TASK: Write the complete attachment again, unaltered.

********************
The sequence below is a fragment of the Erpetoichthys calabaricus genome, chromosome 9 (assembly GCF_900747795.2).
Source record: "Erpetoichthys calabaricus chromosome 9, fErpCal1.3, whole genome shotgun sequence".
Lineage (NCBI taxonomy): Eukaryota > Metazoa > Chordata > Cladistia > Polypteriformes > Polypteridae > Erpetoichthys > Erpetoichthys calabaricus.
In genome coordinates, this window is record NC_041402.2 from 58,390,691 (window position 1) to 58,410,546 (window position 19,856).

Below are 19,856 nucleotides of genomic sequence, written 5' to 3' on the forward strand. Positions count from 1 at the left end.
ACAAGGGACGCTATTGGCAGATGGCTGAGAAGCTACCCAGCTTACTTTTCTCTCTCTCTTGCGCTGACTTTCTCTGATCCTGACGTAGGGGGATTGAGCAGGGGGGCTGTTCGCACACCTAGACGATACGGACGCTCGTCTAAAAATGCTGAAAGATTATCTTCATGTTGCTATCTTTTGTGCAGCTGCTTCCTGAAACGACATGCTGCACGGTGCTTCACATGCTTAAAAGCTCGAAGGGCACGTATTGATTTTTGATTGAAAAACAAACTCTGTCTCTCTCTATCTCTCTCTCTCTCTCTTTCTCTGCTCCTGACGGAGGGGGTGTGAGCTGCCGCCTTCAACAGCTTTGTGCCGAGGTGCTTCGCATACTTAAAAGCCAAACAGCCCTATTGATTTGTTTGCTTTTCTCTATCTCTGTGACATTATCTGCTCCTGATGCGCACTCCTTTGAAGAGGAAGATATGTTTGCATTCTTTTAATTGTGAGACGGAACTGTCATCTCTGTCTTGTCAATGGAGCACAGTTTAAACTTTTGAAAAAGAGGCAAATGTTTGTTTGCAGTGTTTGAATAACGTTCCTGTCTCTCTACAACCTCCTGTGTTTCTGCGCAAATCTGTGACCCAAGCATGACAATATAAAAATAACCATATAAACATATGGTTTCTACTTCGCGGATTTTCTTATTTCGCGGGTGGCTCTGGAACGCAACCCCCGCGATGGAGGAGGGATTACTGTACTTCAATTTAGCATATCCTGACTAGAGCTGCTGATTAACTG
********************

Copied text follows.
The sequence below is a fragment of the Erpetoichthys calabaricus genome, chromosome 9 (assembly GCF_900747795.2).
Source record: "Erpetoichthys calabaricus chromosome 9, fErpCal1.3, whole genome shotgun sequence".
Lineage (NCBI taxonomy): Eukaryota > Metazoa > Chordata > Cladistia > Polypteriformes > Polypteridae > Erpetoichthys > Erpetoichthys calabaricus.
In genome coordinates, this window is record NC_041402.2 from 58,390,691 (window position 1) to 58,410,546 (window position 19,856).

Below are 19,856 nucleotides of genomic sequence, written 5' to 3' on the forward strand. Positions count from 1 at the left end.
ACAAGGGACGCTATTGGCAGATGGCTGAGAAGCTACCCAGCTTACTTTTCTCTCTCTCTTGCGCTGACTTTCTCTGATCCTGACGTAGGGGGATTGAGCAGGGGGGCTGTTCGCACACCTAGACGATACGGACGCTCGTCTAAAAATGCTGAAAGATTATCTTCATGTTGCTATCTTTTGTGCAGCTGCTTCCTGAAACGACATGCTGCACGGTGCTTCACATGCTTAAAAGCTCGAAGGGCACGTATTGATTTTTGATTGAAAAACAAACTCTGTCTCTCTCTATCTCTCTCTCTCTCTCTTTCTCTGCTCCTGACGGAGGGGGTGTGAGCTGCCGCCTTCAACAGCTTTGTGCCGAGGTGCTTCGCATACTTAAAAGCCAAACAGCCCTATTGATTTGTTTGCTTTTCTCTATCTCTGTGACATTATCTGCTCCTGATGCGCACTCCTTTGAAGAGGAAGATATGTTTGCATTCTTTTAATTGTGAGACGGAACTGTCATCTCTGTCTTGTCAATGGAGCACAGTTTAAACTTTTGAAAAAGAGGCAAATGTTTGTTTGCAGTGTTTGAATAACGTTCCTGTCTCTCTACAACCTCCTGTGTTTCTGCGCAAATCTGTGACCCAAGCATGACAATATAAAAATAACCATATAAACATATGGTTTCTACTTCGCGGATTTTCTTATTTCGCGGGTGGCTCTGGAACGCAACCCCCGCGATGGAGGAGGGATTACTGTACTTCAATTTAGCATATCCTGACTAGAGCTGCTGATTAACTG